General Mills Stock Sags as Earnings Fall Short

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General Mills said it expects comparable sales to rise by 3.5% this fiscal year.

Daniel Acker/Bloomberg

General Mills

stock is falling as investors digest mixed fiscal third-quarter results from the packaged-food company. Per-share earnings were lower than expected for the first time in nearly four years, but management said it plans to resume buying back stock.

General Mills (ticker: GIS) said it earned $595.7 million, or 96 cents a share, up from 74 cents in the year-earlier period. On an adjusted basis, which excludes nonrecurring items like product recalls, mark-to-market gains and losses, and investment activity, the per-share profit was 82 cents. Revenue climbed 8% year over year to $4.52 billion, while analysts were looking for EPS of 84 cents and revenue of $4.45 billion.

The maker of breakfast cereal and pet foods expects comparable sales to climb 3.5% for the current fiscal year, although it warned that comparisons will be difficult in the fiscal fourth quarter, given that sales surged at this time last year as Covid-19 lockdowns prompted people to stock up on groceries.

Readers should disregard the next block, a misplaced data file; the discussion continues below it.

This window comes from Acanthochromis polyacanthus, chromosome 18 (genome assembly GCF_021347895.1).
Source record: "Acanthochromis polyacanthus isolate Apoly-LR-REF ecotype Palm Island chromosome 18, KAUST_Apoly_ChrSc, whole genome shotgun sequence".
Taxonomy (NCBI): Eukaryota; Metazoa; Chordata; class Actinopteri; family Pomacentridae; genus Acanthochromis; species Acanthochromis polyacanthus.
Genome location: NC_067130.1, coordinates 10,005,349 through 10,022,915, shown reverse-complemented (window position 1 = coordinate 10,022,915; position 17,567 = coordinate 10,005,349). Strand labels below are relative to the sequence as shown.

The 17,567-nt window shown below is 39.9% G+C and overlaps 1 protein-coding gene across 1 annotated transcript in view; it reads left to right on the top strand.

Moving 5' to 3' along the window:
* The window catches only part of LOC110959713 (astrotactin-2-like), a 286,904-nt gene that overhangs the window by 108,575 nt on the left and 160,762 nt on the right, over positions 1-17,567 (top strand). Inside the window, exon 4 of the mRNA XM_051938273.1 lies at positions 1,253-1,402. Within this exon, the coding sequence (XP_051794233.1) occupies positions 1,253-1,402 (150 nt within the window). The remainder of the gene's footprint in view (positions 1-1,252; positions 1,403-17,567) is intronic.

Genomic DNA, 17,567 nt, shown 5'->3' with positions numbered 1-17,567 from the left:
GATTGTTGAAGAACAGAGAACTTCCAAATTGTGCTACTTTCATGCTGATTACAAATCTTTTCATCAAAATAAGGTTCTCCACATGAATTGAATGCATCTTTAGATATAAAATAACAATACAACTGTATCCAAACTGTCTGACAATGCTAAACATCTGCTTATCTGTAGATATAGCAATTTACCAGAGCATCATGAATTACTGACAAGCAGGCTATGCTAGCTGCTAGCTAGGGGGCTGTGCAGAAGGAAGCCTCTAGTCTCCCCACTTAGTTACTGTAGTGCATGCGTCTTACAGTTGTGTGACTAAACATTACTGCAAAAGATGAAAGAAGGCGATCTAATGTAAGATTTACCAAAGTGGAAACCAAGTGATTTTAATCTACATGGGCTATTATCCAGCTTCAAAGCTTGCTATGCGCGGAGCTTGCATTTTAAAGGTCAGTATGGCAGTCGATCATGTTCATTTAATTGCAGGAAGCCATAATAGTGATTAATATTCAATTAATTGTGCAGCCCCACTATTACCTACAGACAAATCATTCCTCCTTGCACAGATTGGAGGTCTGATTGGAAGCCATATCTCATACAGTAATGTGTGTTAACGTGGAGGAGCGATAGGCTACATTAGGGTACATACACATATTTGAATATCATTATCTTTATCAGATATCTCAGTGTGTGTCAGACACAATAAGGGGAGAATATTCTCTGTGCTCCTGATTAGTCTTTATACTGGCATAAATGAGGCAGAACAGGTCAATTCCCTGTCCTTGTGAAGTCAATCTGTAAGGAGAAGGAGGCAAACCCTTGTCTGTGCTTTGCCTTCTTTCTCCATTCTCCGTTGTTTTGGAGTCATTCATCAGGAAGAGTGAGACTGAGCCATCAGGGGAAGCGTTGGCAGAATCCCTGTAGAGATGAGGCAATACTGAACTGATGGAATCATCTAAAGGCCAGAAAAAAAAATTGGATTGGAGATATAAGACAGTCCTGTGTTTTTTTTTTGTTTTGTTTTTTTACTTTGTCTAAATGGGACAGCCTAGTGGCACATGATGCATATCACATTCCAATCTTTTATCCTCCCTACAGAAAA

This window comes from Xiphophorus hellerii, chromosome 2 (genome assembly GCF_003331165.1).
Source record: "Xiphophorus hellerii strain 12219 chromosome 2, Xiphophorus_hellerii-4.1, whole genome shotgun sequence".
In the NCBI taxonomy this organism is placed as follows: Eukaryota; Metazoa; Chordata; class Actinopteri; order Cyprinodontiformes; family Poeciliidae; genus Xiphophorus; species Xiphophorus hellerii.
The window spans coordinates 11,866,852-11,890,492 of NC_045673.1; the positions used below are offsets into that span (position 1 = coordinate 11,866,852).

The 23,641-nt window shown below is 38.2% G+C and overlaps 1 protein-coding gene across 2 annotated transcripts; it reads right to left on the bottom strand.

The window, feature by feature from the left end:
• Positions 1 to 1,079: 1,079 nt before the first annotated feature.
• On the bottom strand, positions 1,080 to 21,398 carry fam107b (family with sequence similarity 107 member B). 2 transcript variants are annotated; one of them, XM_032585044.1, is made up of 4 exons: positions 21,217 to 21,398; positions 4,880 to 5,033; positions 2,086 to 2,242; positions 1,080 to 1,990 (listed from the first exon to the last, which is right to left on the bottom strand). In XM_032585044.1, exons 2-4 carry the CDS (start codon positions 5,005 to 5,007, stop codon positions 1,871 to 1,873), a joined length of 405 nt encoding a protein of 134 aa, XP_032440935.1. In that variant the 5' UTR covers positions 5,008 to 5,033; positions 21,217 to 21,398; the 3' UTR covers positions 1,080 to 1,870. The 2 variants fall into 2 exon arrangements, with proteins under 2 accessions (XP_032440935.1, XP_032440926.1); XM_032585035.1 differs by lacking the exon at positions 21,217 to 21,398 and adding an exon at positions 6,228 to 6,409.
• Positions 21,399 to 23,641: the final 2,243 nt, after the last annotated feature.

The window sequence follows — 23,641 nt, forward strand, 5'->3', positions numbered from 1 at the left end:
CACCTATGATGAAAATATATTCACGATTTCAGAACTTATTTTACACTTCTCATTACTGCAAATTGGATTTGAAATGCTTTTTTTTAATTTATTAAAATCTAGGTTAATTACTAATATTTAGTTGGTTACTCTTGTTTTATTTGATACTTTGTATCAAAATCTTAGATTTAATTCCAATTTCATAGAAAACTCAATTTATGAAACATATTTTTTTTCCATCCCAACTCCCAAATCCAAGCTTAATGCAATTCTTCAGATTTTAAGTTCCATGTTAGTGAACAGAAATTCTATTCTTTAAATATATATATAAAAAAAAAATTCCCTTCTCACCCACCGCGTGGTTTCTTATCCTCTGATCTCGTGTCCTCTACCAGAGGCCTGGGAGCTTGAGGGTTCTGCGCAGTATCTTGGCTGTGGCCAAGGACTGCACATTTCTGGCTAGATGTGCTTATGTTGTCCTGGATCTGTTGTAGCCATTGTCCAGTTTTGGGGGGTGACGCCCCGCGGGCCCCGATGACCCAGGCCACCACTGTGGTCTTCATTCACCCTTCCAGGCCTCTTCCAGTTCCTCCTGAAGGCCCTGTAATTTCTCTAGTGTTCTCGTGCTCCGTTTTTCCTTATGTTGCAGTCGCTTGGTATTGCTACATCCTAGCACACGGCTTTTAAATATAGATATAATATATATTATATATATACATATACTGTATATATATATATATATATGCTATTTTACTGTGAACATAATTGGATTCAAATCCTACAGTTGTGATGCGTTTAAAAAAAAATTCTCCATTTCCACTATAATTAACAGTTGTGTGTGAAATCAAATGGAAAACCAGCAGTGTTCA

The news comes after General Mills said late Tuesday that it plans to take full control of its Yoplait brand in Canada. The company is selling its 51% controlling interest in Yoplait to the French dairy cooperative Sodiaal in exchange for Sodiaal’s 49% stake in Yoplait Canada Holding Co. General Mills will also be able to distribute its Yoplait and Liberte brands in the U.S. and Canada royalty free.

General Mills was off 3.7% to $58.92 in premarket trading. The shares have gained just over 4% year to date, after a 28.4% rally in the past 12 months.

The company, like its packaged-food peers, has been facing increasing scrutiny of late, as investors look for indications that it will continue to benefit even after mass vaccination puts an end to the Covid crisis. A lower-than-expected profit doesn’t do much to assuage fears about slowing momentum.

Still, many industry experts believe that at-home food consumption will remain high even after the pandemic. Those optimistic about the stock will point to the resumption of share buybacks as a positive indicator.

On the other hand, consumer-staples stocks, often sought after for their dividends—General Mills’ yield is 3.3%—face pressure as interest rates rise on investments such as Treasury debt. Commodity prices and transportation costs are also on the rise, squeezing margins.

Write to Teresa Rivas at [email protected]

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